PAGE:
Rolland Climbs to Victory in Stage 11 of Tour de France
Pierre Rolland (Europcar) is making a habit of epic victories in the Tour de France.
Pierre Rolland (Europcar) is making a habit of epic victories in the Tour de France. Last year, he won at Alpe d'Huez. Today, the French climber was the last survivor of a daylong break to win Stage 11, a mountainous, 148-km ride from Albertville to La Toussuire-Les Sybelles, in 4:43:54. Thibaut Pinot (FDJ-BigMat) outsprinted Christopher Froome (Sky) for second at 0:55. Bradley Wiggins (Sky) remains the maillot jaune and has extended his overall lead over defending champion Cadel Evans (BMC).
The stage began with a number of abortive sallies. Eventually, a group of more than two dozen riders rode off of the front, and Christophe Kern and Rolland (both from Europcar) joined them. At the summit of the hors categorie Col de la Madeleine (40 km), the break, which had splintered, led the bunch by about three minutes. Behind, Sky rode tempo.
On the descent of the Madeleine, the break was down to Kern, Rolland, Vasily Kiriyienka and Alejandro Valverde (both from Movistar), Michele Scarponi (Lampre-ISD), Chris Anker Sorensen (Saxo Bank-Tinkoff Bank), Robert Kiserlovski (Astana), and Levi Leipheimer (Omega Pharma-Quick Step). Kern started pacemaking for Rolland, and Scarponi, Leipheimer, and Valverde, among others, were dropped.
Seven km from the summit of the Col du Glandon, Tejay van Garderen (BMC) attacked from the groupe maillot jaune. A few moments later, Evans attacked to join his teammate. Ahead, Amael Moinard (BMC) had been dropped from the break but was ready to assist the defending champion. BMC was in a potentially race-altering position.
Not for long. Michael Rogers (Sky) accelerated, and the groupe maillot jaune overtook Evans after four km.
Ahead, Kern called it a day at the summit, and six riders remained in the lead group--Chris Horner (RadioShack-Nissan), Rolland, Kiserlovski, Fredrik Kessiakoff (Astana), Laurens Ten Dam (Rabobank), and Kiriyienka. On the descent of the Glandon, several other riders joined the sextet, including Peter Velits (Omega Pharma-Quick Step) and Sorensen. At the summit of the Croix de Fer, the escapees led the groupe maillot jaune by about two minutes.
On the Category 2 Col de Mollard, Velits attacked. Sorensen, Rolland, Kiserlovski, and later Kiriyienka joined the Slovakian. At the summit, the fugitives led the groupe maillot jaune by about three minutes.
On the descent, Rolland took a turn too fast and crashed. He suffered cuts and bruises but remounted quickly and rejoined his companions.
On the day's final climb, the Category 1 ascent to the finish, the leading quartet stayed together until about 10 km remained. Then, Rolland set out on his own.
Behind, Janez Brajkovic (Astana), Pinot, and Jurgen van den Broeck (Omega Pharma-Quick Step) launched attacks. When Vincenzo Nibali (Liquigas-Cannondale) made a move, the Sky-led groupe maillot jaune chased.
The acceleration dropped Evans. Van Garderen dropped back to pace the Australian, who would lose nearly a minute and a half on the leaders by the finish. With two km to go, Nibali, van den Broeck, Brajkovic, and Pinot were reeled in.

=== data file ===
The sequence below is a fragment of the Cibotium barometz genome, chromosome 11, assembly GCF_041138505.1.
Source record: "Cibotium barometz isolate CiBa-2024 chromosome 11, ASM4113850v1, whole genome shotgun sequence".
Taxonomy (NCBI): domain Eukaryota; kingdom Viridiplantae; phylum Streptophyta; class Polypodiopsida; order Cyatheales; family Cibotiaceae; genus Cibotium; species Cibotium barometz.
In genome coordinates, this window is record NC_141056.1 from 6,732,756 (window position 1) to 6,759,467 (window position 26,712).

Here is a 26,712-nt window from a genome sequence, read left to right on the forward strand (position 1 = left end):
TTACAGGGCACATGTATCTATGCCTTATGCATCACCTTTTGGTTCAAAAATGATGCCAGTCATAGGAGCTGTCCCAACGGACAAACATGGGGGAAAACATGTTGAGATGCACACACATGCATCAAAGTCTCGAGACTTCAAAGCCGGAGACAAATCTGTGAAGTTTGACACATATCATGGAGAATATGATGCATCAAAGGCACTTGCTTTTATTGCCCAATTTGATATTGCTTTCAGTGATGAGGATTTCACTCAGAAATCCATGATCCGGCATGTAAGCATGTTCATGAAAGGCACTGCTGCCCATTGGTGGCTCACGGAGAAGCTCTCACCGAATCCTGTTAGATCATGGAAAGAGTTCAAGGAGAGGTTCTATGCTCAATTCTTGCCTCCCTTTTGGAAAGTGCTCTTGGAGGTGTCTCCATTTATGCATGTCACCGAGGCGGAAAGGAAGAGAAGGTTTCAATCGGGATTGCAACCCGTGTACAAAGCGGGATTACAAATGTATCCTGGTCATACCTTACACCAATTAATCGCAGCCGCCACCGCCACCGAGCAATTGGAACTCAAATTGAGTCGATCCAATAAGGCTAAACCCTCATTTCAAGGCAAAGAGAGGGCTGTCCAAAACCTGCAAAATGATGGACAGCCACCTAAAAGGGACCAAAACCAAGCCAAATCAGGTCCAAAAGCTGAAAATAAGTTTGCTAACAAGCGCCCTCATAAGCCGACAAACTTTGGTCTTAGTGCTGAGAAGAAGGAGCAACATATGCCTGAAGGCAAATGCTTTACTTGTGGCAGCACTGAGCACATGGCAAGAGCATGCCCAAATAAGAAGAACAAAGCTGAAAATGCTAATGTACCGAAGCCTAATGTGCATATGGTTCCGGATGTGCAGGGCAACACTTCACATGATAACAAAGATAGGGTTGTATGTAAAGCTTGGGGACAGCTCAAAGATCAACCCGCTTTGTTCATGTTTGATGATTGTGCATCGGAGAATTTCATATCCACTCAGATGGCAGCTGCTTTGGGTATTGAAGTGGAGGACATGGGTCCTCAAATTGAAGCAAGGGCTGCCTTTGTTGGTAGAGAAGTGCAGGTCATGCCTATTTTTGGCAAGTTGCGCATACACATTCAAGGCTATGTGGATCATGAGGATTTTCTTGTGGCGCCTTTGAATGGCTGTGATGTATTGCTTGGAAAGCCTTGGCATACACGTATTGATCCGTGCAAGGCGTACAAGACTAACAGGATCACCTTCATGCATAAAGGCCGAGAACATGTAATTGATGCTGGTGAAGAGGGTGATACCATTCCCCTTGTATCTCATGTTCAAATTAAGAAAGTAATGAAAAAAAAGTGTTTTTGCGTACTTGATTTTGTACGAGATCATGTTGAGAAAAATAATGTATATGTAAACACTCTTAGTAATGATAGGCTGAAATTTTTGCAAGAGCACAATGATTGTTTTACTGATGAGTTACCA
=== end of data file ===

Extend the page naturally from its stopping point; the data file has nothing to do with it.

With two km remaining, Froome attacked. The move surprised everyone, including Sky directeur sportif Sean Yates, who radioed the Kenya-born Briton to tell him to drop back to Wiggins. Froome did so and paced the groupe maillot jaune to the finish.
"I've been part of many big teams and some big rides," Yates said, "but today was right up there with some of the best performances I've witnessed during my years being involved with cycling.
"Everything was kept in check, which was the goal at the start of the day. Everyone wanted to have a dig and attack, which was to be expected. We managed the situation and the opponents and ultimately took some time out of Cadel.
"Froomey took a couple of seconds in the final and moved up to second on the day. There was some real commitment by the boys today and I'm really proud of the whole team. I can't praise them enough."
BMC acknowledged the difficulty of trying to catch Wiggins, particularly with an increased time deficit, but the Swiss squad remained resolute. Van Garderen said, "Cadel is mentally tough so he's not going to let this day get him down. He's going to keep fighting. If Sky continues on a decline with their strength in numbers and Cadel shakes off today and has a better day in the coming days, we can get the time back."
BMC directeur sportif John Lelangue sounded a similar note. "Cadel is disappointed, of course," Lelangue said. "We have done great until now. We have tried to limit everything, and I think the team did great today. But making up more than three minutes is complicated knowing that you have the time trial at the end and there are not so many mountaintop finishes--and looking at the team Sky has here. It's always possible. We won't say today it's finished. We'll keep fighting until Paris."
In the overall, Wiggins leads Froome by 2:05 and Nibali by 2:23. Stage 12 will probably not change this state of affairs. The 226-km run from Saint-Jean-de-Maurienne to Annonay Devezieux will feature two Category 1 climbs, but they will be in the first 90 km of the stage. A breakaway should win the day. Who will be in it? Who will win? Check in at www.roadcycling.com and find out!